It Takes Two to Tango… or Does It? The Curious Courtship of Collembola (Springtails)

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Globular Springtail: Image by Goshzilla

Collembola, also known as springtails, are tiny terrestrial hexapods once considered primitive, wingless insects (based on the fact that they too have six legs, just like insects), but are now known to be distinct from true insects.  Most species live in loose surface soil and leaf litter where they feed on decaying organic material.  Despite their abundance (up to 200,000/m3) and diversity (more than 7000 species worldwide), they rarely attract much attention because of their small size (0.25-6 mm).  Individuals of some of the most diminutive species are smaller than the period at the end of this sentence.

The common name “springtail” is based on the ability of some species to jump large distances when disturbed.  A spring-loaded, forked structure called a furcula found on the tip of the abdomen propels the tiny hexapod 15-20 times its body length when released.  Putting that into perspective, it is the equivalent of a 6 foot tall man “springing” 90-120 feet in the air.  Unfortunately, the springtail has very little control over the direction or landing site of the leap, but if you are a springtail trying to avoid a potential predator, grace and accuracy might not be your most pressing concern!

Collembola Spermatophore: Photograph by Toby Barton

Collembola are further distinguished by the manner in which the male delivers sperm to the female.  Rather than sperm transfer through direct contact (as in most insects), many male springtails produce small packets of sperm, known as spermatophores, which they deposit on short stalks directly on the substrate.  To fertilize her eggs, a female must find and take the spermatophore up into her reproductive tract.  This method is not unique to Collembola (lots of other invertebrates and even a few vertebrates do it too), but what makes this process so interesting in Collembola are the mating rituals and courtship behaviors which have evolved to increase an individual male’s odds of reproductive success:

  1. In the most basic process, sort of a “drop and pray” method, the males do not interact directly with the females, choosing instead to simply deposit spermatophores randomly across the environment in the hope that a female will come in contact with one and collect it before it dries out.
  2. In some species, the male deposits a spermatophore and then uses his antennae (modified to allow him to grasp the female’s antennae) to literally drag the female across it in a gentle “tug-of-war”, a struggle made harder by the fact that males are often smaller than females.
  3.  In the ritual known as the “Love Garden,” males locate a suitable female and then deposit multiple spermatophores.  The male then attempts to lure/entice the female to walk through the spermatophore mine-field, fertilizing herself in the process.
  4. A more ingenious method employed by other species is known as the “Ring of Fire.”  It involves a male locating a sedentary female, around which he quickly deposits a “fence” of spermatophores so that she must either spring to escape or is forced to walk across one of the male’s spermatophores.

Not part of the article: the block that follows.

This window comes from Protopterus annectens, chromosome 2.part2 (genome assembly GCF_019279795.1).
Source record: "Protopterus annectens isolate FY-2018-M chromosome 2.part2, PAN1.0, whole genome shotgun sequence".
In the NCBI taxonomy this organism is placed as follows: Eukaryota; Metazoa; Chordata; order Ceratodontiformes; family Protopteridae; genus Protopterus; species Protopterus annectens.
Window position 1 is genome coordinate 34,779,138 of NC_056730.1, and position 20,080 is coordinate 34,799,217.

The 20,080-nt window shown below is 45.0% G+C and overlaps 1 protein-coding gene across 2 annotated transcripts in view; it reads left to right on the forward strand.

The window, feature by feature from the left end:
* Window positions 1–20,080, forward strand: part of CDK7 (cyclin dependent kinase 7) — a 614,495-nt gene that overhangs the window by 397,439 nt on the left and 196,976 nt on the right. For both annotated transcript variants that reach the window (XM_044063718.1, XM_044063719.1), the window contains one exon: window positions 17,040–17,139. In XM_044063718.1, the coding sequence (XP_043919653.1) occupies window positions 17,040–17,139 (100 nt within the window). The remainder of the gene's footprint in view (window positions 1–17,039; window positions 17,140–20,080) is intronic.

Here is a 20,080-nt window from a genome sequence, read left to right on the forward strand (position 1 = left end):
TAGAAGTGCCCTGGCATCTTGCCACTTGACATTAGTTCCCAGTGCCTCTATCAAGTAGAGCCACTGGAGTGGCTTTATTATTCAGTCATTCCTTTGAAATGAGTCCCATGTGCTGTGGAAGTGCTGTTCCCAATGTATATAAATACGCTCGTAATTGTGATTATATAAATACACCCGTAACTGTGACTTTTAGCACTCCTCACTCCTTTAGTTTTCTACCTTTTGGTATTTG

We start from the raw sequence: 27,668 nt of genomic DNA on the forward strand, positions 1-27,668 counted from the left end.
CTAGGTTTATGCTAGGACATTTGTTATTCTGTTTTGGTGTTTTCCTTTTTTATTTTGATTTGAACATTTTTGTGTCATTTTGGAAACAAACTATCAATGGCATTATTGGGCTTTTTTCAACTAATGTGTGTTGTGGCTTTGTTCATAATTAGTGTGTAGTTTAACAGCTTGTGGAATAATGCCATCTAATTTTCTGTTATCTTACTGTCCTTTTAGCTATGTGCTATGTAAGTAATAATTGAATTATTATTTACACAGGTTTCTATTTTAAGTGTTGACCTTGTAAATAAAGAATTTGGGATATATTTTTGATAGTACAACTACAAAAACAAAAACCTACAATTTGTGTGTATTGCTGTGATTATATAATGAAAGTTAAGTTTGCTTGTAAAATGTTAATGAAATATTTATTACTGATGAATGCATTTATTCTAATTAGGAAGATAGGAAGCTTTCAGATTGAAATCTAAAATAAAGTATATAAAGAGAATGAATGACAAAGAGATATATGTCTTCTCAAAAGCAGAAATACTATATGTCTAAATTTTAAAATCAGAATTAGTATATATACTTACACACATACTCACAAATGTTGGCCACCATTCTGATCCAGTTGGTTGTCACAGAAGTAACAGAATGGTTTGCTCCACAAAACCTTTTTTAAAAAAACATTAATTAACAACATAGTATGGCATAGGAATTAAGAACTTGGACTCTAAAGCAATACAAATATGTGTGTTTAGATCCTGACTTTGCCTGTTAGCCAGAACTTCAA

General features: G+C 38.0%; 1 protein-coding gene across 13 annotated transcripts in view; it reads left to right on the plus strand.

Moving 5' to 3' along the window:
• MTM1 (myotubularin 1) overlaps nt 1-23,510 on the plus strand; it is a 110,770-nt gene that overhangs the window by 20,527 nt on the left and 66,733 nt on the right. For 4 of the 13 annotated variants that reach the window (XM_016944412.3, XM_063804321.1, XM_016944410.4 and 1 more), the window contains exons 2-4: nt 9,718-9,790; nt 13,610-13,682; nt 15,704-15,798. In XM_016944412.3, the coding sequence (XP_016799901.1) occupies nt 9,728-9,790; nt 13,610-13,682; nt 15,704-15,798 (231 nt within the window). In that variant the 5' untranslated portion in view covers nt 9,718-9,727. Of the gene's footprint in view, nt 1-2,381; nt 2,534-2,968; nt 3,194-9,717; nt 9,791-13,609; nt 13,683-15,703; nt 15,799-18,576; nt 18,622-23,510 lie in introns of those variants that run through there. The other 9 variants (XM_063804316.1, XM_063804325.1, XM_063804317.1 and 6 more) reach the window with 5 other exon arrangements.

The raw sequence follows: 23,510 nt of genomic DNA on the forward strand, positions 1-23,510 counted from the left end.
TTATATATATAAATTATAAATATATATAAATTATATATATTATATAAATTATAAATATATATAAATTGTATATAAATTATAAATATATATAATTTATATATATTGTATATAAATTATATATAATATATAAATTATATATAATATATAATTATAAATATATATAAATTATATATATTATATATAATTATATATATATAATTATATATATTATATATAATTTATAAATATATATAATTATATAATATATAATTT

5. Perhaps the most fascinating of these behaviors, called the “Cha-Cha-Cha”, involves males and females engaging in a courtship dance with the male and the female initially standing facing each other, head-to-head and performing a push-and-retreat ritual until a rhythm is established. As the female tries to spin away, the male immediately counters, hoping to woo the female into accepting him as a mate.  Near the end, the male will perform 1-2 trial turns (a 180° turn) to test if his dance was successful.  If she accepts, the male deposits the spermatophore directly in front of her, and she immediately picks it up with her reproductive tract.  If she doesn’t accept, she consumes the spermatophore.  Of course, males often eat spermatophores too—their own (if no female has collected them) as well as those of other males (to prevent a female from mating with rivals). This video of the Cha-Cha is from the BBC:

Given that Collembola date back to at least 400 million years ago, one can only conclude that this system of mating must be effective for their ecological niche or else it would not have persisted.  It also seems that some male Collembola have learned what many a young male human has yet to learn:  If you want to get the girl, you may have to learn to dance.

Sources

Hopkin, S.P.  1997.  Biology of the Springtails (Insecta:  Collembola).  Oxford University Press, New York.  334 p.

Kozlowski, M.W. and S. Aoxiang.  2006.  Ritual behaviors associated with spermatophore transfer in Deuterosminthurus bicinctus (Collembola: Bourletiellidae).  Journal of Ethology 24:  103-109.

Schaller, F.  1971.  Indirect sperm transfer by soil arthropods.  Annual Review of Entomology 16:  407-446.

Triplehorn, C.A. and N.F. Johnson.  2005. Borror and Delong’s Introduction to the Study of Insects (7th ed). Thomson Brooks/Cole, Belmont, CA.  864 p.

Watch more BBC video of the Springtails in action here:

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